No consensus on proposed revisions to transitional justice lawAfter five months of talks, parliamentary subcommittee tosses unresolved issues back to top leaders.
A subcommittee of the Law, Justice and Human Rights Committee of the House of Representatives has failed to find consensus on the bill to amend the Enforced Disappearances Enquiry, Truth and Reconciliation Commission Act despite five months of discussions.
The 11-member sub-panel presented its incomplete report to the committee on Tuesday, after failing to forge consensus on four issues. Following differences among the different parties, the subcommittee has been unable to decide on classifying murder as a serious violation of human rights and non-amnestiable. The present bill lists only ‘cruel murder’ as a serious violation of human rights, drawing criticism from various quarters.
Despite long discussions, the sub-committee couldn’t decide whether to catergorise arbitrary killings or all killings except those that occurred in clashes as serious violation of human rights. Similarly, the committee also could not settle what happens in case the victims of human rights violations don’t agree to reconcile. The sub-committee also has failed to find a solution to address the concerns of those who were affected by the conflict though they were not directly involved in it.
Several people have lost their lives and scores of others have been injured in the landmines planted during the insurgency, but the transitional justice process has failed to accommodate them. Also, cross-party lawmakers could not find consensus on reducing sentencing. Though there is an agreement that the penalty for the perpetrators who cooperate during the investigation can be reduced, they have yet to agree on the amount of reduction.
“We have found consensus on several provisions, but not all. The top leadership will have to hold further discussion to find consensus on the four issues the sub-committee failed to resolve,” Santosh Pariyar, the Rastriya Swatantra Party chief whip and a member of the sub-panel, told the Post. The sub-committee was formed on May 19 with a 21-day deadline to build consensus on the bill. As many as 27 amendments have been registered in the bill that landed in Parliament on March 9.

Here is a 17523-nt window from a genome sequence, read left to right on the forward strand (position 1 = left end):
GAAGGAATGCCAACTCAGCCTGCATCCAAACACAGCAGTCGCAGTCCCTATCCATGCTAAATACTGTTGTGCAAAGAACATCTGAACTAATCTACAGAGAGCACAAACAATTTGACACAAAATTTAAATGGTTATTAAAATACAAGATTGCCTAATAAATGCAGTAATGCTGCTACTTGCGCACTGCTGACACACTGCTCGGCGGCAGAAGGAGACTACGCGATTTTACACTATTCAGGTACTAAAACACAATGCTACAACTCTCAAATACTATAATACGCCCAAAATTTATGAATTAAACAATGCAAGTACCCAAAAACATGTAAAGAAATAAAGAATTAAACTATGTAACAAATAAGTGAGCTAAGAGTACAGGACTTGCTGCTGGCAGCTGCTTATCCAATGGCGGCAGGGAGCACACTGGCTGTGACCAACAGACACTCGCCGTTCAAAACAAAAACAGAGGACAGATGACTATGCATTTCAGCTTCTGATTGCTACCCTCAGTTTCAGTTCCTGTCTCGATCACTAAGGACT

Prime Minister Pushpa Kamal Dahal met CPN-UML chair KP Sharma Oli on Saturday to find a consensus on the bill, but they failed to reach an agreement.
The sub-committee, however, has addressed some concerns of the victims and human rights defenders. The victims of rape and sexual violence will get three months to register their complaints from the date of enactment of the amendment.
Only 314 of the total 63,718 complaints registered at the Truth and Reconciliation Commission (TRC) are related to rape and sexual violence from the insurgency era. Those advocating for the rights of such victims say rape victims number around 1,000 while those facing sexual violence are in thousands.
The sub-committee has agreed to form different sub-units within the TRC for truth-seeking and investigation, deciding reparations, investigating cases of rape, sexual violence, and serious violations of human rights, and for coordinating with the victims. “The victims can appeal in a special court [to be formed] if they are not satisfied with the reparations,” says one of the provisions in the sub-committee’s report.
A special court will be formed to hear cases of serious violations of human rights. Those dissatisfied with the special court ruling can appeal in the Supreme Court. A separate bench, whose justices will be decided by the chief justice, will be constituted in the apex court to hear the appeals.
Conflict victims say the sub-committee’s suggestions are positive, but they are not fully in line with their demands. Suman Adhikari, former chairperson of the Conflict Victims Common Platform, said the selection of the chairperson and members in the commissions must be transparent. But the sub-committee's report doesn’t ensure that.
“A strong and competent commission is as important as good law. But we are not convinced by the sub-committee’s report that it will ensure only competent people are appointed,” Adhikari told the Post, adding the victims will formally come with their position in the sub-committee’s report. “We want the law to be amended as soon as possible to ensure that the transitional justice process is victim-centric.”
Though it’s been over eight years since the Supreme Court ordered a revision of the Act, it has yet to be amended. The court in 2015 had struck down around a dozen amnesty provisions in the Act, directing the government to amend it in line with international standards and practices. It asked for the categorisation of violence as ‘serious’ and ‘non-serious’ and ‘worthy of amnesty’ and ‘unworthy of amnesty’, depending on their severity. Though the bill has two categories of human rights violations, it has listed murder under non-serious violation.
Tika Dhakal, who writes on transitional justice issues, said there are several problems in the sub-committee's report. “It fails to define disappearances and it is silent on former child combatants. It has failed to list murder as non-amestiable crime and doesn't talk about witness protections. The bill will be incomplete without addressing these issues,” he told the Post.